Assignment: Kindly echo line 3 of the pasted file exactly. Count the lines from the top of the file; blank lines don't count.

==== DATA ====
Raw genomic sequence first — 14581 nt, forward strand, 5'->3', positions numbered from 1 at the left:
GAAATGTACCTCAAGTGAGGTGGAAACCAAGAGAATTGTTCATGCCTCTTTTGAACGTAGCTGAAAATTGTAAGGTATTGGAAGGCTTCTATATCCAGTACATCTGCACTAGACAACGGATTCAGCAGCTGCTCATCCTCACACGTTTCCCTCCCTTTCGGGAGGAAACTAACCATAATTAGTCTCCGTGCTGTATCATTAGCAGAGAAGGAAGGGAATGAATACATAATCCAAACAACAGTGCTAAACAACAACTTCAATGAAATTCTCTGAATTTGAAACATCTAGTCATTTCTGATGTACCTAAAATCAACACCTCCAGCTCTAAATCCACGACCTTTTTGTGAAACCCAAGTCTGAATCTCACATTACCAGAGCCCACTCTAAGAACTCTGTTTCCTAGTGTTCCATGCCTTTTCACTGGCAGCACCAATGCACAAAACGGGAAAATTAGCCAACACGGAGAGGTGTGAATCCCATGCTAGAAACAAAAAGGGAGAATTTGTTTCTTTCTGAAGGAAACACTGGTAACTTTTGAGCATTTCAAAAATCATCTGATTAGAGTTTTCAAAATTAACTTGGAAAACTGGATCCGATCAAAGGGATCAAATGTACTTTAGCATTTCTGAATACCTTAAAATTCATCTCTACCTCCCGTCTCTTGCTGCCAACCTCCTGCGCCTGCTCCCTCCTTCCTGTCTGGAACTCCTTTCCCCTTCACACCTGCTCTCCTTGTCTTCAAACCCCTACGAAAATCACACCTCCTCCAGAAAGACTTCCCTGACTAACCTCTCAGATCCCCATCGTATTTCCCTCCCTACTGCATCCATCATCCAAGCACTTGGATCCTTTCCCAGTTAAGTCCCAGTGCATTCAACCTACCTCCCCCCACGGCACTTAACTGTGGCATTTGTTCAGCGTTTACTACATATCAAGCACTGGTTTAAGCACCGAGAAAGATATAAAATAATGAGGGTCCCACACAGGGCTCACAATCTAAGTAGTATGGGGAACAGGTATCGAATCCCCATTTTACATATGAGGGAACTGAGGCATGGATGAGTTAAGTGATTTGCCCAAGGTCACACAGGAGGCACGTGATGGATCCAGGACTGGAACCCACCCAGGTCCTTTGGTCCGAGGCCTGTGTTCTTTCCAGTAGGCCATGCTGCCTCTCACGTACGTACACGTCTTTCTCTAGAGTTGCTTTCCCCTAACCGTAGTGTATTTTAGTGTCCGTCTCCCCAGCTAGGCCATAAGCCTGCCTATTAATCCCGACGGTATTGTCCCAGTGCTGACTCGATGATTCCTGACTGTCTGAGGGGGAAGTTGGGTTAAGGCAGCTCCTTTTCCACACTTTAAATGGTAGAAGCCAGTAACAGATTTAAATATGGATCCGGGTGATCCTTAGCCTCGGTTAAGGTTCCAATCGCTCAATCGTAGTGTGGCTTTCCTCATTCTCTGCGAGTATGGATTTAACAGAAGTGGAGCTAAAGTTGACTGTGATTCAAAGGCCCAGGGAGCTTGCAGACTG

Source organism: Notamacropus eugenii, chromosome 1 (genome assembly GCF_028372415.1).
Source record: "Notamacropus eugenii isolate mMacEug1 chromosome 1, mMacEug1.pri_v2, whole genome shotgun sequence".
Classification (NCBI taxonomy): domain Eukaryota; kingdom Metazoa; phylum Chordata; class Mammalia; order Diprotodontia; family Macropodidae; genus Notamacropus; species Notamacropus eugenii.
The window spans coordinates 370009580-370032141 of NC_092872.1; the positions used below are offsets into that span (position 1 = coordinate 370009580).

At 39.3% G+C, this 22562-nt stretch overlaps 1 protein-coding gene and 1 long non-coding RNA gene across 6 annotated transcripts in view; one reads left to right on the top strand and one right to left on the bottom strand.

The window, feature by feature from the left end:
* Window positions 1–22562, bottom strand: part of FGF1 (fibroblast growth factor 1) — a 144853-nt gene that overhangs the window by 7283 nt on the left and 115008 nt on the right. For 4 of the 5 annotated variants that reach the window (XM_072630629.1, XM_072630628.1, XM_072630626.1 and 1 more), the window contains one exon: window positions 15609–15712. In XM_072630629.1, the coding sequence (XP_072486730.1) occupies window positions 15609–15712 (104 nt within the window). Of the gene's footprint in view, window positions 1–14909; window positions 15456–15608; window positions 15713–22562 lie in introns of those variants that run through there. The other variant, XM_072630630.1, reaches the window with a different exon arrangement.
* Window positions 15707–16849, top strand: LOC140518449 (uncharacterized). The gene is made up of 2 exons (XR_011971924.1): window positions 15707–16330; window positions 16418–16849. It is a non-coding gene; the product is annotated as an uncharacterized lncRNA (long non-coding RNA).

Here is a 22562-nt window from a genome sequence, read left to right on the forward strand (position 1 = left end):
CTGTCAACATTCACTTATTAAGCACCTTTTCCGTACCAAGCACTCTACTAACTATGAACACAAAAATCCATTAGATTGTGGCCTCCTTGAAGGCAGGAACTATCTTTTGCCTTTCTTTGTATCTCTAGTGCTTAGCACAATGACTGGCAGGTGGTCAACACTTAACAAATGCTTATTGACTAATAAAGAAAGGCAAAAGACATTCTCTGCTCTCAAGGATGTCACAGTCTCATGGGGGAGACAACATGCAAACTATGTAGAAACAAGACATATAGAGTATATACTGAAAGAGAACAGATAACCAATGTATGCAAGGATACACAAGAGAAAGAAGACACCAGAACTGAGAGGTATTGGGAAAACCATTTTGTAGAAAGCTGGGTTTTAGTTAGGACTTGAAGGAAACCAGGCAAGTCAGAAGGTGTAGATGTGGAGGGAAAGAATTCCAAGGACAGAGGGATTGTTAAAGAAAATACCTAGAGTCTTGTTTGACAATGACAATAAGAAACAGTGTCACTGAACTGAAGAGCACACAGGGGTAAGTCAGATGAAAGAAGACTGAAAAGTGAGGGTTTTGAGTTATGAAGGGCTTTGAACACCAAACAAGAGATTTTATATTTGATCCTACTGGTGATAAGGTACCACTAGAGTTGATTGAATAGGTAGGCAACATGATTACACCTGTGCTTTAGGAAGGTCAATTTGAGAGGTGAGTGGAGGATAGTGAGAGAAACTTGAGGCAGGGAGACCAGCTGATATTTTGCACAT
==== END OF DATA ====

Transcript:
Source organism: Notamacropus eugenii, chromosome 1 (genome assembly GCF_028372415.1).